Businesses that market haphazardly and randomly are likely to hit a few customers here and there just by the sheer law of averages. However, businesses that know who their customers are and what customers are going to respond to, hit the bull’s-eye every time.
A fundamental principle amongst marketing professionals is this: 20 percent of buyers consume 80 percent of product volume.
When you understand this, you understand how important it is to know exactly who your customers are-and more importantly, who your best customers are. But if you don’t know already, don’t panic.
Here are some basic types of information that can help you identify your best customers (and more like them):
Demographic information-average age, average income range, location, occupation, education, marital status, gender, disposable income
Lifestyle information-hobbies, interests, what they do for fun and entertainment, memberships in organisations, cultural practices
Psychographic information-personality traits and emotions that affect purchasing decisions. For example, do they see themselves as fiercely independent? Do they long for stability? Do they want to keep up with everyone else or stand apart from the crowd? Are they adventurers?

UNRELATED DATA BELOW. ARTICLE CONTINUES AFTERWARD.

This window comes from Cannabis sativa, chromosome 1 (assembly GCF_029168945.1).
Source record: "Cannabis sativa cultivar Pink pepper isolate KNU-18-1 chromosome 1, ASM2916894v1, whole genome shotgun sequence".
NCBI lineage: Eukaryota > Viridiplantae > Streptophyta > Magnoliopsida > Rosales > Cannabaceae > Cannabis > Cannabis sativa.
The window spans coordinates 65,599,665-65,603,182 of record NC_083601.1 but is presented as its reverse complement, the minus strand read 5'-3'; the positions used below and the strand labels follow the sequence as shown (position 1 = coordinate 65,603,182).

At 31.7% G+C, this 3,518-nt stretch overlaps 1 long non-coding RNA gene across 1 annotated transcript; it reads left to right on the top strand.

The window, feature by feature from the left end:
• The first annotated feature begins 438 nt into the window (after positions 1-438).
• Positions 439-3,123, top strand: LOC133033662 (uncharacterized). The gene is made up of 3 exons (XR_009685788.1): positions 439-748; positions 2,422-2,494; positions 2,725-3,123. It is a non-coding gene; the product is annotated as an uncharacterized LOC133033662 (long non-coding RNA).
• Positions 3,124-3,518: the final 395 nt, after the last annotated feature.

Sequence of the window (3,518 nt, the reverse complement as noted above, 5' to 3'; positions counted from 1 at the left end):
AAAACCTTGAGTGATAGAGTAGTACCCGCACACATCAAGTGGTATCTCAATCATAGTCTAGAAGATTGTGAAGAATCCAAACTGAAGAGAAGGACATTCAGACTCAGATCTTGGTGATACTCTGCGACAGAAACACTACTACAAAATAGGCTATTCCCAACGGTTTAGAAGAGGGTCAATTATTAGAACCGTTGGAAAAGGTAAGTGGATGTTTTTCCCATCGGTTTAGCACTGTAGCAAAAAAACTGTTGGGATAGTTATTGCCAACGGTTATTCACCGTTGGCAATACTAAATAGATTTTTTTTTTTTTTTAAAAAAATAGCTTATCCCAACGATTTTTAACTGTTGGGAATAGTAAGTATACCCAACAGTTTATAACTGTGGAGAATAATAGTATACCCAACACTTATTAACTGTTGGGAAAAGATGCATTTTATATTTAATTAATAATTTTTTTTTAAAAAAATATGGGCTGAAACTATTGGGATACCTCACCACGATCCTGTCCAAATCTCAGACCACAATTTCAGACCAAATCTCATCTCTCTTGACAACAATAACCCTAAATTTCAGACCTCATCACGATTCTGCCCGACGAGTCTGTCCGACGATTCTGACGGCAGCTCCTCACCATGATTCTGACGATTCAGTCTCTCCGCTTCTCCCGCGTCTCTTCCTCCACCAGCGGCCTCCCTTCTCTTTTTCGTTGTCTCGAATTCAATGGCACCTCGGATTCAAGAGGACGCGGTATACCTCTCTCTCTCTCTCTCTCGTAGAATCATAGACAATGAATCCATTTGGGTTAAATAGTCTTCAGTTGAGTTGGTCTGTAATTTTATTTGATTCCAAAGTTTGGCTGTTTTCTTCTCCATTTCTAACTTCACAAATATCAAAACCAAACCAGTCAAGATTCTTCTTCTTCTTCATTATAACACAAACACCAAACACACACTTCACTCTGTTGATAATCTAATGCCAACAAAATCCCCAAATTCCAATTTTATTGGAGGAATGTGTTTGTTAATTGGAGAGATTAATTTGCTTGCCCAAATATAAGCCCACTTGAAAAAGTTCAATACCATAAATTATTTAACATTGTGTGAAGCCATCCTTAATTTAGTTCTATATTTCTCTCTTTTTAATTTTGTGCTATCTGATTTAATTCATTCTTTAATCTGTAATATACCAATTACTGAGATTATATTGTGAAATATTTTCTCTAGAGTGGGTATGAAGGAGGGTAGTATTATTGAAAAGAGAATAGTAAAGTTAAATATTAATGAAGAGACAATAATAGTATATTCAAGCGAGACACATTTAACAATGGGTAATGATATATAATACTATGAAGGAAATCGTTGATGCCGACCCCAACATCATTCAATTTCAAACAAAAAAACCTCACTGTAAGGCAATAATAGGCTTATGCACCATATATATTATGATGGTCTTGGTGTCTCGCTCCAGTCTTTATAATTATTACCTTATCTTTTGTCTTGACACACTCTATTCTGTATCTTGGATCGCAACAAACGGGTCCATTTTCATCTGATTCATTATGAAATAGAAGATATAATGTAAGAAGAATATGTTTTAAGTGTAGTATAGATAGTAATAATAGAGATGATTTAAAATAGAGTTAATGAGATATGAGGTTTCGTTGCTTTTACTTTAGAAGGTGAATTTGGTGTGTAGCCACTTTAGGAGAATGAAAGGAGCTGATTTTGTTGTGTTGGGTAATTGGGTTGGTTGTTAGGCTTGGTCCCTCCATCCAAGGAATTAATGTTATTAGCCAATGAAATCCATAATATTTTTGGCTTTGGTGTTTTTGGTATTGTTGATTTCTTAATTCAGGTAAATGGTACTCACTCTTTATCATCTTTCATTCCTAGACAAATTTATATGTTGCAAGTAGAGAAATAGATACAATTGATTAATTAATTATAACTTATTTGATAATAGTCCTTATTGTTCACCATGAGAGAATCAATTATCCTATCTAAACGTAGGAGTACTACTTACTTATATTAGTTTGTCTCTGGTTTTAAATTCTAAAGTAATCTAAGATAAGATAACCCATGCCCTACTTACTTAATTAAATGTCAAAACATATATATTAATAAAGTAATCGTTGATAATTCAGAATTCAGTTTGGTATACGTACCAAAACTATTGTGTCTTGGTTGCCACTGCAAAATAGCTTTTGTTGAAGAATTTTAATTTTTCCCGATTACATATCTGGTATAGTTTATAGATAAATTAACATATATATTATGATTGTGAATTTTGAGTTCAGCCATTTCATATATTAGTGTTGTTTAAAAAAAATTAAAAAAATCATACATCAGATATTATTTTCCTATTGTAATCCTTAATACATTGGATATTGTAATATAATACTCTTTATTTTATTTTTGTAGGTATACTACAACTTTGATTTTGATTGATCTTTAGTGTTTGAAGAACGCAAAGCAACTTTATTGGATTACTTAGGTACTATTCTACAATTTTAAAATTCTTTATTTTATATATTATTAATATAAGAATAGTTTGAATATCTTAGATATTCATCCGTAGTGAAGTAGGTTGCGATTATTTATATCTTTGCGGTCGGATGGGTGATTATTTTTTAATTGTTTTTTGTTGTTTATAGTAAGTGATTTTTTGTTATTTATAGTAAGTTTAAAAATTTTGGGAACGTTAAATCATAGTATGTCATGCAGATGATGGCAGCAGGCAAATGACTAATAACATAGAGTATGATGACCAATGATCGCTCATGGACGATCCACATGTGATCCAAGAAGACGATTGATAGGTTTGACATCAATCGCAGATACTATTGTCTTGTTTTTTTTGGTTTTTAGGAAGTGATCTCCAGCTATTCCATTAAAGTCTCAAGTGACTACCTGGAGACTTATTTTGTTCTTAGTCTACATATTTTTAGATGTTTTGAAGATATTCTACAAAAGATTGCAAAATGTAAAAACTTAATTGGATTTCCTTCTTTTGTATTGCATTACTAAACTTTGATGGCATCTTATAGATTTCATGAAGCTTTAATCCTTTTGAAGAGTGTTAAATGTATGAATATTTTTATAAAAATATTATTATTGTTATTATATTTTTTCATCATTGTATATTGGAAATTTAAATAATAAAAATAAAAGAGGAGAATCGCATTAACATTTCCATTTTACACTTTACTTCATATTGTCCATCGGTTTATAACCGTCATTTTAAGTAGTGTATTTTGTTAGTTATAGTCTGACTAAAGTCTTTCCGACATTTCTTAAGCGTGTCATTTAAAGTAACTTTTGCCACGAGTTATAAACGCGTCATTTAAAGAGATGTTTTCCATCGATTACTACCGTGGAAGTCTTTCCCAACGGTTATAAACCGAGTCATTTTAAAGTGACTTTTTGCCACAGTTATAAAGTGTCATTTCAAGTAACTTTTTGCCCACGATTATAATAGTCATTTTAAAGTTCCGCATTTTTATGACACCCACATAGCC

Knowing this information increases your chances of success in 2 ways.
First, you can use this information to adjust your products and services to best suit your customers’ needs and desires.
Second, you can sharpen your marketing messages and hone your promotions so they reach the right customers-that is, the 20 percent who are going to make up 80 percent of your business.
A toy company that markets to parents of infants and toddlers understands that the majority of its parents hold university degrees, many of them graduate degrees.
Through some basic research and market surveys, the company learns that education and exposure to the arts are important values to this market. Their expertise also tells them that young infants respond to bright, multicolored objects.
From this, the company sets out and markets videos that depict art in bright primary colors against black backdrops while classical music is playing. Does it sound a little silly?
The Disney Corporation didn’t think so when it recently bought the Baby Einstein Company for $18 million.